GATA’s Guide to Choosing a Destination

Not every trip can be nor should be an epic, life culminating “dream trip”; but every travel experience should excite, invigorate and inspire you in some way.  If you have the time, money and occasion to take that “dream trip” you’ve always wanted, great! Go for it! Unfortunately, most of our opportunities for travel do not meet this criteria.  Most of the time we have a finite amount of time or money or both, and sometimes even if we have the requisite resources, it’s just not the right time. For example, I have always wanted to go to Scotland.  As a kid, I was obsessed. I would buy ridiculously overpriced books on the country and spend hours drooling and dreaming over pictures of the highlands and the Isle of Skye. I have now travelled to over 30 countries….but still have not been to Scotland, even though that has been my dream destination since….forever!  Well, that changes this summer, as I have saved up some money and am planning an epic trip to celebrate my 30th birthday. I will be spending 3 weeks in Scotland with the man I love to celebrate the occasion–I have the time, the money, and the occasion to make it a trip worthy of all my years of dreaming.

Here’s another story about planning a trip and choosing a destination….  A few years back in the days I spent working a desk job like a “responsible” adult (overrated, not recommended),  I found myself with an accumulation of three weeks vacation. Obviously, I was going to have some sort of international adventure; the question was where?  At that point in my life, I had already traveled most of South America and much of Africa and Europe. I was (and still am) saving New Zealand (and with it Australia)  for a time when I have months to spend instead of mere weeks. So the obvious choice was Southeast Asia. All backpackers and free spirited young folk do Southeast Asia.  It is a backpacker’s paradise and a staple in any serial travelers country collection. In fact, it was hard to believe that I hadn’t already checked it off my list.

So, I started planning my trip (see “GATA’s Guide to Planning a Trip”).  Thailand, Vietnam, Cambodia, Laos. Sounds amazing, right? Right? RIGHT?!  I kept trying to psych myself up, but I just was not feeling inspired. I wasn’t excited.  I was planning a trip to somewhere simply because it was somewhere that I hadn’t been before and that lots of other people go to.  Not good enough reasons.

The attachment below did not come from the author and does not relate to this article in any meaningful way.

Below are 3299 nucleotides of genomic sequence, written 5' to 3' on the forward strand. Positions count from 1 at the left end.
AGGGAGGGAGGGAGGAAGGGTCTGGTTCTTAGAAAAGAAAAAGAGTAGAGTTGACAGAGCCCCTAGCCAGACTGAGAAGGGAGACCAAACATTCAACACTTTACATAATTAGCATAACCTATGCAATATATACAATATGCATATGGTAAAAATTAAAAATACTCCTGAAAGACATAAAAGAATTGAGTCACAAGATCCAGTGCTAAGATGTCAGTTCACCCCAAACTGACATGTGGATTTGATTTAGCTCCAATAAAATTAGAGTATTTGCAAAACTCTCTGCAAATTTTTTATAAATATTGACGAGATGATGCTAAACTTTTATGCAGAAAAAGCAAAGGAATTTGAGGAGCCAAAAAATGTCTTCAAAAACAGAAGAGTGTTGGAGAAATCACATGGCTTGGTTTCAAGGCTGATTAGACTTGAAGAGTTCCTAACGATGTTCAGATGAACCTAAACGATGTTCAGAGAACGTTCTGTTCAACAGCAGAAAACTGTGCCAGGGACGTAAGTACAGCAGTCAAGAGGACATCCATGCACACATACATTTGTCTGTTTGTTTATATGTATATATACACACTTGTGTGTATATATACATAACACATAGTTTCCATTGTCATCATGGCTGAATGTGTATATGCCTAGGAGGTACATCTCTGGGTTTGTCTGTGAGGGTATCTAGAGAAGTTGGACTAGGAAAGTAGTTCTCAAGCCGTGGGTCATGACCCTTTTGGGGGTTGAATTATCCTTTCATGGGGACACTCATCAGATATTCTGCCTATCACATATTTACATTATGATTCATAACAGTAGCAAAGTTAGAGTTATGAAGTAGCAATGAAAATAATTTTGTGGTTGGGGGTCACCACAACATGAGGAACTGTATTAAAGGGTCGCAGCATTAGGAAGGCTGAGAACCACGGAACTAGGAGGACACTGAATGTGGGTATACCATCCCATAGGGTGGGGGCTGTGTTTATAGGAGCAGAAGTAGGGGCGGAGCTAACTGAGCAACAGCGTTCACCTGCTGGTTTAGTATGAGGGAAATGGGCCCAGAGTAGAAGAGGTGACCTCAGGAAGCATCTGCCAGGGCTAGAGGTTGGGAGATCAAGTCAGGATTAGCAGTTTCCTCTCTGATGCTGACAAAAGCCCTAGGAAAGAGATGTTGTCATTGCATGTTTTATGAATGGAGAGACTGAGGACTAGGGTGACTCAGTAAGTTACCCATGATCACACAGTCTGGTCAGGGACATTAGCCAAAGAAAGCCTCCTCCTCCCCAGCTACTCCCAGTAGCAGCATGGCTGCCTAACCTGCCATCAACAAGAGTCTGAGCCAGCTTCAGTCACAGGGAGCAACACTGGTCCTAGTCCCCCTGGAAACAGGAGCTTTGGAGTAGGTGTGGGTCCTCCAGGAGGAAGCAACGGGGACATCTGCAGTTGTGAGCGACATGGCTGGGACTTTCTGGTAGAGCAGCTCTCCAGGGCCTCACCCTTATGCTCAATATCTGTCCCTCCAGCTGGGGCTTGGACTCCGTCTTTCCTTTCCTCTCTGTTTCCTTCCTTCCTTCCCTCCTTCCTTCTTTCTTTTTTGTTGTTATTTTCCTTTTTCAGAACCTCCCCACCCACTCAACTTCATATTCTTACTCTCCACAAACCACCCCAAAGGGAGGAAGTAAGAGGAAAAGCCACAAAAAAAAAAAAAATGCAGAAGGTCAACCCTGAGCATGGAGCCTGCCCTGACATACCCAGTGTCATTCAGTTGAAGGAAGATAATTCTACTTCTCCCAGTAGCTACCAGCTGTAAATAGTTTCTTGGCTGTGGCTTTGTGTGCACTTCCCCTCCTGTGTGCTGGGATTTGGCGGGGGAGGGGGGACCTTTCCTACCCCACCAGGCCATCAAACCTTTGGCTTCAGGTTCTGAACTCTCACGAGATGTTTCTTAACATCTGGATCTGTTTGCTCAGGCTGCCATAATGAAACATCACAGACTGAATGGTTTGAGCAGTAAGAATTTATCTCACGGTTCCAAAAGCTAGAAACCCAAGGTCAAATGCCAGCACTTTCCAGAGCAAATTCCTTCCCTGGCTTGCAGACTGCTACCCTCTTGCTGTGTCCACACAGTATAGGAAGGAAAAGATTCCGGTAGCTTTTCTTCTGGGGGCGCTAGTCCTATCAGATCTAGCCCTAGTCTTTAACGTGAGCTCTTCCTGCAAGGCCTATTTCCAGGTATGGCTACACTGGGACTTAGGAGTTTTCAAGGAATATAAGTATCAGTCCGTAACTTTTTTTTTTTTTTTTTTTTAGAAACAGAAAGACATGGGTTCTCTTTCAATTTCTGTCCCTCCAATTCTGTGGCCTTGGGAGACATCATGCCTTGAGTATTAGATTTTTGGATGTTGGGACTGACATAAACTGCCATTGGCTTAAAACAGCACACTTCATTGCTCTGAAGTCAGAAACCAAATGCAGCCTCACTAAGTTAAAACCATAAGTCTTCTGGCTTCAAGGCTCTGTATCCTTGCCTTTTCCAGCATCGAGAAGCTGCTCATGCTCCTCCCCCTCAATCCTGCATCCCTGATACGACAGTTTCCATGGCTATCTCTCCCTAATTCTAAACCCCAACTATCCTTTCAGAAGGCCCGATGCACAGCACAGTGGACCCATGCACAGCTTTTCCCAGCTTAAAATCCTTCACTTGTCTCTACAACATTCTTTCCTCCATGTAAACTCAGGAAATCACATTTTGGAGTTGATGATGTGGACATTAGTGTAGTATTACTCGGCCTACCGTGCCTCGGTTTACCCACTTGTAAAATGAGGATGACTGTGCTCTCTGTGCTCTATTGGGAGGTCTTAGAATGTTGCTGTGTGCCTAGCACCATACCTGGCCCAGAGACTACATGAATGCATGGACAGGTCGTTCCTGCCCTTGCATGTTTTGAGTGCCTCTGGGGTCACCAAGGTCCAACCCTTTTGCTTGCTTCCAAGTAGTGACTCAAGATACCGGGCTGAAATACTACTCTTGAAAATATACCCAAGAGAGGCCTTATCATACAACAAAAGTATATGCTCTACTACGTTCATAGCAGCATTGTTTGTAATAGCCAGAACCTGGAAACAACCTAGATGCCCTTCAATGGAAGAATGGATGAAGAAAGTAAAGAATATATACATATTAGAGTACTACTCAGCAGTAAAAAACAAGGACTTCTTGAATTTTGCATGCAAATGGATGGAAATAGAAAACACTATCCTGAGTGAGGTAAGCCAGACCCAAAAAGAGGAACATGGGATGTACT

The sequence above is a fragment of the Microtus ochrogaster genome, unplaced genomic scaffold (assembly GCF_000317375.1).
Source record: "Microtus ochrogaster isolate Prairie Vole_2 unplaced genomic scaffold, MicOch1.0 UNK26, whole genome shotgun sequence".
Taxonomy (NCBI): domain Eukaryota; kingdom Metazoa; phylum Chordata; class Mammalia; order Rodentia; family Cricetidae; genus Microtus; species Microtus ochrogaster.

No, when I thought about it, I realized a few things…. First of all, Southeast Asia is hot and swampy.  I hate being hot. I HATE BEING HOT. It is a region renowned for its beautiful beaches and crazy partying.  Well I’m not much of a beach goer, and I loathe drunken, drugged, loud, hostel-staying backpackers…. So, no wonder I wasn’t excited.  

Now, this isn’t to say that I will never go to Southeast Asia, nor that I wouldn’t enjoy traveling the region.  It just wasn’t a good fit for me at that time, and my reasons for going, mainly, that it was somewhere I hadn’t been, were not sufficient to justify the trip.  

I stopped my Southeast Asia planning and instead started thinking of what I love — mountains, wilderness, hiking, being challenged and far from crowds and cities.  At that point a beam of sunshine pierced through the dismal grey Michigan sky and shone upon me, and it was clear. NEPAL. 3 weeks trekking through the Himalayas–yes please!  It is everything I love, and it was somewhere new that I had never been! It was so obvious and so perfect, and I was immediately EXCITED. That excitement and renewed passion was, and is, how I know I have chosen the right destination.  (My trip to Nepal was epic and amazing and incredible in so many ways….unfortunately, not the actual topic of this post).

The point of that story is the following:  The opportunity to travel is a privilege. Don’t waste it by going somewhere simply because it is somewhere that other people like to go or because it sounds exotic.  Really examine why you want to go somewhere, and if you are not feeling excited or inspired by your destination, reevaluate and consider what it is that makes you feel most alive.  What inspires you? Take the time and money you have and chase that–wherever it may be. Remember that it’s okay to save your ultimate dream trip for another time, for when you have more time or more money or have the right person to be your companion.